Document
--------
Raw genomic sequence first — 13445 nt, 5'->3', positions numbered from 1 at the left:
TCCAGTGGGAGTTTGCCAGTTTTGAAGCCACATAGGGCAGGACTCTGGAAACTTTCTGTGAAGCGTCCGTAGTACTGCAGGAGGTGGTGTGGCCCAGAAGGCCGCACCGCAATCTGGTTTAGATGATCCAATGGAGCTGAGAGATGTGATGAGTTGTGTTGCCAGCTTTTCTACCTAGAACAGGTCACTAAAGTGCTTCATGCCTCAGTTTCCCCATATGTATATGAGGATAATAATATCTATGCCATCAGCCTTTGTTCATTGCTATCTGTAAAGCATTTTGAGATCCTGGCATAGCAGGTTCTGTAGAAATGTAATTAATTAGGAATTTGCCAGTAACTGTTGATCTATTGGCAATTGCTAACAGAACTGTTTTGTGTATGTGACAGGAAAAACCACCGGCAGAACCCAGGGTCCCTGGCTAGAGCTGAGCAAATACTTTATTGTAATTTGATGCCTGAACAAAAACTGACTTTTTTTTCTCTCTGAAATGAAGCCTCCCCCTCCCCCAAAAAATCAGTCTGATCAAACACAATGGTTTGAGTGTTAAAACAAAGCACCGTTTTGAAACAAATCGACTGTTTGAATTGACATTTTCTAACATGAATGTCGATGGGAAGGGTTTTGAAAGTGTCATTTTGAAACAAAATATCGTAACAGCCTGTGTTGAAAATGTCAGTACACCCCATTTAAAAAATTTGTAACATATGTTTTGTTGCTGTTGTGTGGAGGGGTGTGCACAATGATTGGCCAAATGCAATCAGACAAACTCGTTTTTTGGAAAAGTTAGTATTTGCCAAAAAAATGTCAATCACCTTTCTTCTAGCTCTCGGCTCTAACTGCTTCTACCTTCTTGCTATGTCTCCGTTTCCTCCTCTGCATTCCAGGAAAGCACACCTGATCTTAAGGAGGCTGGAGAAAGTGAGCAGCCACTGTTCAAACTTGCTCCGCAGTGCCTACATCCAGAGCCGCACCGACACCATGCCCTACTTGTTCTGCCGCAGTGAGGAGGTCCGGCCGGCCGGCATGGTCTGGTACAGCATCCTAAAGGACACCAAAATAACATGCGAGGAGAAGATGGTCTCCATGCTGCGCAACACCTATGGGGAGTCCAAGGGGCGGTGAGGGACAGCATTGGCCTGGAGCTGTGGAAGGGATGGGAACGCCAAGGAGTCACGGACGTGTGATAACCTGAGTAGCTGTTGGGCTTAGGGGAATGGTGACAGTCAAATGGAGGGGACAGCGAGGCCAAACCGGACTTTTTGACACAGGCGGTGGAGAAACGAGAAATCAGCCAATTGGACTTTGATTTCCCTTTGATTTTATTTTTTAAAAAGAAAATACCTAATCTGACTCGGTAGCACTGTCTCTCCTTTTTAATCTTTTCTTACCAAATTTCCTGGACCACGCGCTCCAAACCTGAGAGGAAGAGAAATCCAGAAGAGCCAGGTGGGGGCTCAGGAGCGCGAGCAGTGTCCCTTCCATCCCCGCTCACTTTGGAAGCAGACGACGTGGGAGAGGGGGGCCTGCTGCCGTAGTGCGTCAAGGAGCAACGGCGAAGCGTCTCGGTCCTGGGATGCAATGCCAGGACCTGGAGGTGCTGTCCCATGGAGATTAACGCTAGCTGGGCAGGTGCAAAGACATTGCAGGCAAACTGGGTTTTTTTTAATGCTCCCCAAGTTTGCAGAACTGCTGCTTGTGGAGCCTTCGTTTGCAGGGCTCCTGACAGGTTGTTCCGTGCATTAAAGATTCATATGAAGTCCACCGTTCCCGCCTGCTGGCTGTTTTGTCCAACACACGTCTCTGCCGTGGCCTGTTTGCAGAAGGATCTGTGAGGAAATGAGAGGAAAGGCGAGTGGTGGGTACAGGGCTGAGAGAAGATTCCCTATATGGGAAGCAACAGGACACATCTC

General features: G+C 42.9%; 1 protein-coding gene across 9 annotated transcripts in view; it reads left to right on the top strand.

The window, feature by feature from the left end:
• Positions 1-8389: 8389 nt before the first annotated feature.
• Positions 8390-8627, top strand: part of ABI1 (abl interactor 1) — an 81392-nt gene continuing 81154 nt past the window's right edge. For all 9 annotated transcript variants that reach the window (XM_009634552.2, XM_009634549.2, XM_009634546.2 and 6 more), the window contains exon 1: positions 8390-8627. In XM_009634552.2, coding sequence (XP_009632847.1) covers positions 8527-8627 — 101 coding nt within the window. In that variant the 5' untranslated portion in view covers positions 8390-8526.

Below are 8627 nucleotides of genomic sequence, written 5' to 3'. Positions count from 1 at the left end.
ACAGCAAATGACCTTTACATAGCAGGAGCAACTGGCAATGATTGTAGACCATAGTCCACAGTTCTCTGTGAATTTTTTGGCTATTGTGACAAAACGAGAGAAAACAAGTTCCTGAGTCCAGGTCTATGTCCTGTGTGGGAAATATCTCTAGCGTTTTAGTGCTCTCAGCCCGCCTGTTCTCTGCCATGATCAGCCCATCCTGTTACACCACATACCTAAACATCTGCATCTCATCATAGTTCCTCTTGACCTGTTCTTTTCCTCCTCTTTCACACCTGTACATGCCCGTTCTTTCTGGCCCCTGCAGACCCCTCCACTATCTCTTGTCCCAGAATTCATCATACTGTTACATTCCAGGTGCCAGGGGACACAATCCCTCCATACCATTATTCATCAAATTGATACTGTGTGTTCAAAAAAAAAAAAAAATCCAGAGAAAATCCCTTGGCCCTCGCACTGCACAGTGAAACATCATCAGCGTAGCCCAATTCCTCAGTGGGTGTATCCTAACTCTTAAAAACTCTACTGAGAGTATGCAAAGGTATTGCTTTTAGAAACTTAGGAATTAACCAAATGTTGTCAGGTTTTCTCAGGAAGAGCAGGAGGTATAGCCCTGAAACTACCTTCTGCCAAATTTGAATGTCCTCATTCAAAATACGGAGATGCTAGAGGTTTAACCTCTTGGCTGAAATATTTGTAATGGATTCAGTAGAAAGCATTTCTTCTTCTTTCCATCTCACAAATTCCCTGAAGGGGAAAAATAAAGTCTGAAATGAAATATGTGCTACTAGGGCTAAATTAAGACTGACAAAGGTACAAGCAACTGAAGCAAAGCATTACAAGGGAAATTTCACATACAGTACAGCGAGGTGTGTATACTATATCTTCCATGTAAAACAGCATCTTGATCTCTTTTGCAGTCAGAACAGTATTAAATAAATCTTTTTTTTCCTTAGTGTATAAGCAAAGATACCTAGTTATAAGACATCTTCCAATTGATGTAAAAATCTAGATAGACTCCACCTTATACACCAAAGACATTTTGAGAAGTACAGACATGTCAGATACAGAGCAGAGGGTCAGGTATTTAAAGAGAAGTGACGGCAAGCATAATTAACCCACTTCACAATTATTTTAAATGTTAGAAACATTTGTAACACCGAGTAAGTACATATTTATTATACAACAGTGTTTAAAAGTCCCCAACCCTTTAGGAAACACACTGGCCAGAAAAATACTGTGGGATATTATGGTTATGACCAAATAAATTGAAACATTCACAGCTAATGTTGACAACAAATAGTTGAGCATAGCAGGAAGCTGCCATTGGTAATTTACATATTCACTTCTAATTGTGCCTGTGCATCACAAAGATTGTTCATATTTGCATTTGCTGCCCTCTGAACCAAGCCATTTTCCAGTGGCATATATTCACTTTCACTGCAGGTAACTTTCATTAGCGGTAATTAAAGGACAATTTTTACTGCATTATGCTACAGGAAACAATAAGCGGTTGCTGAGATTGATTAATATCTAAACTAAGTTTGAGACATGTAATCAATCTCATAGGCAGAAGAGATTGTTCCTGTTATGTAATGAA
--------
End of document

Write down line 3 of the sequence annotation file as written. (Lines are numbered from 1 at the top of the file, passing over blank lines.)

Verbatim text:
General features: G+C 42.9%; 1 protein-coding gene across 9 annotated transcripts in view; it reads left to right on the top strand.